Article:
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Bird Habitat Conservation Toolkit

Image of Bird
This woodpecker is easily identified by the dark polka-dots on its underside, although its call sounds quite similar to that of the Pileated Woodpecker. The Northern Flicker spends a lot of time foraging for insects on the ground.

Northern Flicker

(Colaptes auratus)
British ColumbiaYellow
Primary Habitat
Deciduous or Mixed Conifer
Nest Type
Cavity (snag)
Territory Size
~25 ha up to >100 ha
Nest Reuse
Breeding Window
Peak: mid-June to early July
Aspen >35 cm dbh with signs of disease or damage retained within harvests, singly or in patches.
Heterogeneous landscapes containing late- and early-seral forests.

Habitat Ecology

  • The Northern Flicker is a ground-foraging species found in a wide range of forest habitats including deciduous-dominated and mixed-conifer stands. It is typically found along in or near forest edges and open woodlands.1
  • This species is most common in <30 year-old burned forests, suggesting the high importance of burned stands.2
  • Northern Flickers mainly excavate cavities in aspen >35 cm dbh, which they will preferentially select even in conifer-leading stands.3–5 They prefer recently dead trees with up to 50% of branches and bark missing4 and/or false tinder conks.6
  • Northern Flickers may preferentially select nest trees where many suitable nest trees occur within a 10 m radius.6

Response to Forest Management

  • Retention harvesting appears to benefit Northern Flicker habitat in deciduous or deciduous-coniferous forests. They have responded positively to patch retention and riparian buffers totalling ~20% forest cover7 and large aggregated harvests containing 29–33% merchantable retention.3
  • This species was likely to be found in young regenerating clearcuts (1–11 years postharvest), possibly due to increased ground-foraging opportunities.8 Given the  Northern Flicker’s large territory size, it seems likely that nearby unharvested forest was an important source of nest trees.
  • However, in dry mixed-conifer forests (ponderosa pine/Douglas fir), salvage logging with 40% retention of snags >23 cm dbh caused Northern Flicker to decline relative to burned, unsalvaged forest.9,10
  • Harvesting and/or fragmentation may make Northern Flicker more vulnerable to nest theft by European Starlings in dry mixedconifer forests of interior BC.11

Stand-level Recommendations

  • Managers should prioritize aspen >35 cm dbh with false tinder conks and/or recently dead aspen for retention. Residual patches <0.5 ha and single trees provide short-term benefits, while larger patches may have greater longevity.3,6,12
  • During salvage logging of burned stands, large-diameter snags should be prioritized for retention. In western woodlands, an average snag density of 93 snags per 100 ha is predicted to be optimal.1

Landscape-level Recommendations

  • The Northern Flicker is likely to benefit from management strategies that maintain representative amounts of early- and late-seral forests, as observed in an NRV scenario. Burned forests are most important to them. Uneven-aged management (e.g., retention harvesting) will increase nesting opportunities across the harvested landscape in the short and long term.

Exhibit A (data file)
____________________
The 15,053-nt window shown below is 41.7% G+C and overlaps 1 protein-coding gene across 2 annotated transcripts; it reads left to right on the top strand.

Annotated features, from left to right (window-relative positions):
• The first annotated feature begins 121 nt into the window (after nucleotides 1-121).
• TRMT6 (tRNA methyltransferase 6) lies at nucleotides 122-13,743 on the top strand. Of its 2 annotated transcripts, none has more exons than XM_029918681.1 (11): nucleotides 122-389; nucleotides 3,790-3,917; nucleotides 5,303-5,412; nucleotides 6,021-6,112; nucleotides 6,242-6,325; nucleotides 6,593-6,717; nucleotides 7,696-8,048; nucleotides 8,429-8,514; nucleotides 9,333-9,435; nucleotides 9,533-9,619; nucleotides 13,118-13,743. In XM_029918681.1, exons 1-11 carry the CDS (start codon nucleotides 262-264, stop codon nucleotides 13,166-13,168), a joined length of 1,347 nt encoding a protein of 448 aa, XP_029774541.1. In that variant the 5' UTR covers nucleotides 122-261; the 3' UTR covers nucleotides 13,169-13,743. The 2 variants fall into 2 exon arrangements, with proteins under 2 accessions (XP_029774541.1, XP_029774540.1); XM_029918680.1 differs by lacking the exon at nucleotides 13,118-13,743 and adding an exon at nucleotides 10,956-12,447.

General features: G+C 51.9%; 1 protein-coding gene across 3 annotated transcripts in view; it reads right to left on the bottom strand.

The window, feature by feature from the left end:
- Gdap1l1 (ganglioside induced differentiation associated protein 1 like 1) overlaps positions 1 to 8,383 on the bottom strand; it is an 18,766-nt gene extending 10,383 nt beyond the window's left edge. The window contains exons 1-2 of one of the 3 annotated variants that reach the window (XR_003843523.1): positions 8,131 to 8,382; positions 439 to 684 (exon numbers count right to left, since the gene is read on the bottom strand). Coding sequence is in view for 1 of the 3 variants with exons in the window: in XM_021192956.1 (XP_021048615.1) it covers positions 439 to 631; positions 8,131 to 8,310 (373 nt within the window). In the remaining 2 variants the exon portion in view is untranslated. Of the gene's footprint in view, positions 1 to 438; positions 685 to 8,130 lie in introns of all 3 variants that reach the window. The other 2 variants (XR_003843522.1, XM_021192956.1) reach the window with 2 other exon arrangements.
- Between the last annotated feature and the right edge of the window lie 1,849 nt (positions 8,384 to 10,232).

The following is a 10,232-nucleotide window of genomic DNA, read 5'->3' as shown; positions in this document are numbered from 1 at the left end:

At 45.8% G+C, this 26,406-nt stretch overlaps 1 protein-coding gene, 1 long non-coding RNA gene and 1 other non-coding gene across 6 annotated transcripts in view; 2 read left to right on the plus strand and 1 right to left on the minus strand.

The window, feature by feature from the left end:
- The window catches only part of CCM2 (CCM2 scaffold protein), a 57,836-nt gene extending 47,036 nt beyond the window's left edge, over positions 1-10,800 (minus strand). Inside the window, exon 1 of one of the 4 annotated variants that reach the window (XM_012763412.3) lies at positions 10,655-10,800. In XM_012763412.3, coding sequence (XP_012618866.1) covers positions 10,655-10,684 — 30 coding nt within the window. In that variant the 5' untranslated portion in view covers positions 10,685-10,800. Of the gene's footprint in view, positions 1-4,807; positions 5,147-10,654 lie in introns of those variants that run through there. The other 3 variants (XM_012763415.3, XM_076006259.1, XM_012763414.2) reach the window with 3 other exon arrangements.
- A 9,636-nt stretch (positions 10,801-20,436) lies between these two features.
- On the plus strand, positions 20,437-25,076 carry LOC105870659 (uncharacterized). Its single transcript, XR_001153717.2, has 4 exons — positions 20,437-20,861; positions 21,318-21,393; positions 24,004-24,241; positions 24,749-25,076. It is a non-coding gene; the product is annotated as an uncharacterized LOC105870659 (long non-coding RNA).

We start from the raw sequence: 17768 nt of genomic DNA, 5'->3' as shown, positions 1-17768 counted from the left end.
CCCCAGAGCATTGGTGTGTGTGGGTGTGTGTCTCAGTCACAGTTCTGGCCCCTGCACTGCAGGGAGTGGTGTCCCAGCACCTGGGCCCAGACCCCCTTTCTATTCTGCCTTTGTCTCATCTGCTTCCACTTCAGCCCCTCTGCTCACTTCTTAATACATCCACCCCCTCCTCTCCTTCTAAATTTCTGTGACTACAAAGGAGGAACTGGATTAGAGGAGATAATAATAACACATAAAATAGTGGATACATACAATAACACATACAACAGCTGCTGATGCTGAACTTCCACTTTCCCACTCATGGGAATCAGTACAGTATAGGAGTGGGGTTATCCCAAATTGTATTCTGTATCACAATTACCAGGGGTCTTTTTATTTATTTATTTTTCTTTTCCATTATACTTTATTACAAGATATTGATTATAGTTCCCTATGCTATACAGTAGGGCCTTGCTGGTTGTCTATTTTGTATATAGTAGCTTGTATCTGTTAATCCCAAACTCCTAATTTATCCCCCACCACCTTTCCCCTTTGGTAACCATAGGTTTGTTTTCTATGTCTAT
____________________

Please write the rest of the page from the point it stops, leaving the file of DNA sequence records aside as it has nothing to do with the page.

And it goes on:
1. Wiebe, K. L. & Moore, W. S. 2017. Northern Flicker (Colaptes auratus), version 2.1. in The Birds of North America (Rodewald, P. G., ed.) Cornell Lab of Ornithology, Ithaca, New York, USA.
  2. Schieck, J. & Song, S. J. 2006. Changes in bird communities throughout succession following fire and harvest in boreal forests of western North America: literature review and meta-analyses. Canadian Journal of Forest Research 36: 1299–1318. Available online:
  3. Cooke, H. A. & Hannon, S. J. 2011. Do aggregated harvests with structural retention conserve the cavity web of old upland forest in the boreal plains? Forest Ecology and Management 261: 662–674. Available online:
  4. Blanc, L. A. & Martin, K. 2012. Identifying suitable woodpecker nest trees using decay selection profiles in trembling aspen (Populus tremuloides). Forest Ecology and Management 286: 192–202.
  5. Drever, M. C. & Martin, K. 2010. Response of woodpeckers to changes in forest health and harvest: Implications for conservation of avian biodiversity. Forest Ecology and Management 259: 958–966.
  6. Cooke, H. A. & Hannon, S. J. 2012. Nest-site selection by old boreal forest cavity excavators as a basis for structural retention guidelines in spatially-aggregated harvests. Forest Ecology and Management 269: 37–51. Available online:
  7. Lance, A. N. & Phinney, M. 2001. Bird responses to partial retention timber harvesting in central interior British Columbia. Forest Ecology and Management 142: 267–280.
  8. Leston, L., Bayne, E. & Schmiegelow, F. 2018. Long-term changes in boreal forest occupancy within regenerating harvest units. Forest Ecology and Management 421: 40–53. Available online:
  9. Saab, V. A., Russell, R. E. & Dudley, J. G. 2007. Nest densities of cavity-nesting birds in relation to postfire salvage logging and time since wildfire. The Condor 109: 97–108. Available online:[97:NDOCBI]2.0.CO;2
  10. Saab, V. A., Russell, R. E. & Dudley, J. G. 2009. Nest-site selection by cavity-nesting birds in relation to postfire salvage logging. Forest Ecology and Management 257: 151–159.
  11. Walter, S. T. & Maguire, C. C. 2005. Snags, cavity-nesting birds, and silvicultural treatments in western Oregon. Journal of Wildlife Management 69: 1578–1591.
  12. Cooke, H. A., Hannon, S. J. & Song, S. J. 2010. Conserving Old Forest Cavity Users in Aggregated Harvests with Structural Retention. Sustainable Forest Management Network, Edmonton, AB. 36 pp. Available online:

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